Ginyard, for her part, admitted that “in the highly unlikely event” that her party wins the election, she would also gerrymander. “Although we would do it more humanely. Those guys are ruthless,” she said.

What upsets Cantú the most is that “Fort Bend has a big enough population to constitute an electoral district.” The law on redrawing electoral maps requires that the design be non-discriminatory, geographically compact, walkable and respectful of “communities of interest.” “The latter is almost never fulfilled,” said the activist, who considers that gerrymandering “goes beyond the political game.” “It affects people’s lives. It influences things like whether the streetlights on your street work or how far the hospital is from your house. If your representatives take you for granted, they won’t bother to keep you happy. They will be able to spend their time sucking their thumb without jeopardizing their position.”

Campaign posters in Fort Bend.
Campaign posters in Fort Bend.Iker Seisdedos García

After lunch, Cantú drove her car to the parking lot of a polling station to show the effects of gerrymandering in real time. She was looking for two of the few minority candidates that are running for election on November 8. Juli Matthew, who became the first Indian American woman to be elected to the bench in the US in 2018, is running to be reelected in Fort Bend County. She is confident in her chances, arguing that “many Republicans will change their vote due to the [Supreme Court] ruling on abortion,” which overturned Roe vs. Wade and ended the constitutional right to abortion. Stephen Longoria, meanwhile, is the only Latino running for the Democratic Party. Like Matthew, he is running to be appointed judge. Running for the House is Eugene Howard, president of the local branch of the National Association for the Advancement of Colored People (NAACP), a century-old organization that defends the Black community. He believes that “white people want to turn Fort Bend into South Africa 2.0; a place where the 40% dominate the 60%.” “They are worried that when we are the majority, we may plan to do with them what they did with us,” he added.

The truth is that gerrymandering, which is almost as old as the American experiment itself, was around long before diversity arrived. The practice is named after Elbridge Gerry (1744-1814), the fifth vice president of the United States. To favor a friend, he drew a salamander-shaped district, which is where the “mander” in gerrymandering comes from. “Studying the phenomenon, I came to the conclusion that the Greeks had already used it,” Lydia Ozuna, 74, said Thursday at her home in a suburb of Katy, at the north end of TX-22. In 2017, she founded Texans Against Gerrymandering, which fights against the effects of partisan design. “In the state, we have a long history of discrimination against Hispanics. When I was little, we were segregated,” she recalled. “And now these maps take away our voice again. My dad used to say that it doesn’t matter what party the politicians are from: the result is always going to be the same for us. And recently I heard a young activist say that, when asked if Latinos are Democrats or Republicans, she always answers: ‘Not one thing nor the other: what they are is poor.’ When you have to work two or three jobs to get by, it is difficult to get politically involved.”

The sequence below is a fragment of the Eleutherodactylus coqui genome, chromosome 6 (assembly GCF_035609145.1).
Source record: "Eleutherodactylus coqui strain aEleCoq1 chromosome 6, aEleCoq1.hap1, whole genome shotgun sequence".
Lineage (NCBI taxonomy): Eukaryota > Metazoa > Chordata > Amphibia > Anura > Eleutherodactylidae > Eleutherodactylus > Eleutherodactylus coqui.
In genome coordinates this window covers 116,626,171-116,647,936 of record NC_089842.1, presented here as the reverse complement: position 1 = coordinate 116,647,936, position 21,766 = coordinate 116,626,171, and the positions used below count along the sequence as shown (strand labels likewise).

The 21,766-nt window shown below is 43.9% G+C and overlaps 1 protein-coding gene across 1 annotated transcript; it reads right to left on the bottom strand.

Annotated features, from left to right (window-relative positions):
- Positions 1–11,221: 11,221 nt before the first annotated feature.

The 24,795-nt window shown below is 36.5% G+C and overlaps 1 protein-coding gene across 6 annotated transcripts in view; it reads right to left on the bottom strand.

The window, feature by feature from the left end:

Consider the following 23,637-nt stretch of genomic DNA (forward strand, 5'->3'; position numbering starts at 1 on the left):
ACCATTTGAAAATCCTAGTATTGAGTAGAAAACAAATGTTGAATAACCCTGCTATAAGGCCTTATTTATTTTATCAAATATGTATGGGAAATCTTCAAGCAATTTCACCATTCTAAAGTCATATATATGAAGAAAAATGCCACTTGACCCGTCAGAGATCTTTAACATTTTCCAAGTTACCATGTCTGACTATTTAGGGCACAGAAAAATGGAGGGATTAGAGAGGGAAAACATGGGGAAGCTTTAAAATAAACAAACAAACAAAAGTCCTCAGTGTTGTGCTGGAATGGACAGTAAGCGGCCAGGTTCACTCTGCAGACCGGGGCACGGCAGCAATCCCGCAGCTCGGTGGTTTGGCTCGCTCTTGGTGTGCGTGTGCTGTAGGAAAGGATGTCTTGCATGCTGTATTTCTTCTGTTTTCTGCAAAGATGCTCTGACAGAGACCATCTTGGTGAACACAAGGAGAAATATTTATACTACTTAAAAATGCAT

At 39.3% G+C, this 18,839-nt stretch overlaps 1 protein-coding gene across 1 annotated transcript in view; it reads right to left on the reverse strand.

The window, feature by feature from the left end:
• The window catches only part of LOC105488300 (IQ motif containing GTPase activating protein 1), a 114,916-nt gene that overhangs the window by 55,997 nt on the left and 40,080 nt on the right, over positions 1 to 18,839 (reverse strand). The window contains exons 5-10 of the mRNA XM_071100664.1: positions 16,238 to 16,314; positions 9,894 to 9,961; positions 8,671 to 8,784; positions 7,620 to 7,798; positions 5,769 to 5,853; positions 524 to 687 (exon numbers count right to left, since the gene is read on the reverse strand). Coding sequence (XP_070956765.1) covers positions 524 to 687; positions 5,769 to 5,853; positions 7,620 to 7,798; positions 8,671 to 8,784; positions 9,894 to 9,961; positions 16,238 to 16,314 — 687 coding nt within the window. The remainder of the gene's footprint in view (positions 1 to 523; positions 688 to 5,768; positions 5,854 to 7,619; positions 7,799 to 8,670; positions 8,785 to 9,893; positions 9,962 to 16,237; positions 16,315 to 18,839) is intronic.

Ozuna had prepared a dossier that tells the story of Texas from the 1990s to the present through gerrymandering. It is a story that repeats itself: every time the decade changes, new electoral maps are drawn and the lawsuits rain down. “The work of an organization like ours really starts now,” she said.

The new TX-22 electoral map is no exception; it is also facing nearly a dozen lawsuits. But it is too late for changes to be made before Tuesday’s midterm election. “The sentence may take one or two years, or it may not be resolved by the time the next census arrives, it’s crazy,” explained lawyer Deborah Chen, one of the 27 plaintiffs of the lawsuit.

Chen is a member of the Asian Americans and Pacific Islander (AAPI) community. She met EL PAÍS in an office in Chinatown, south of Houston. “In Fort Bend, we represent a little more than 20% of the population, but they have erased us. In the 2020 elections, we entertained the possibility of sending one of our own to Washington [Sri Kulkarni, of Indian origin, who lost by seven points to Nehls]. Everything indicated that would he would overtake [Republican candidate Troy Nehls], but this chance has been completely eliminated after the redistricting.” The Republicans have used two of the most common gerrymandering tricks to achieve this: cracking i.e. breaking minority voters off from the district they were in, and packing i.e. reassigning them to Democratic districts that are already considered lost.

Beyond lawsuits, the other way to address the problem is to leave the work of drawing electoral maps to independent commissions. “That is the goal, to ensure that it does not depend on people whose livelihood is compromised by how the drawing is made,” said Ozuna.

Congressman Raskin, for his part, pointed out that in 2019, the Democrats introduced H.R. 1, a bill known as “The For the People Act,” which prohibits gerrymandering. It has been passed twice in Congress, but both times it was blocked by Republicans in the Senate.

At Tuesday’s midterm election, the entire House of Representatives and a third of the Senate are up for grabs. Polls indicate that the Democrats will lose control of the House, and Californian Congressman Kevin McCarthy will replace Nancy Pelosi as House speaker. McCarthy has been a harsh critic of Democratic gerrymandering in New York, but no one expects him to give H.R. 1 another chance.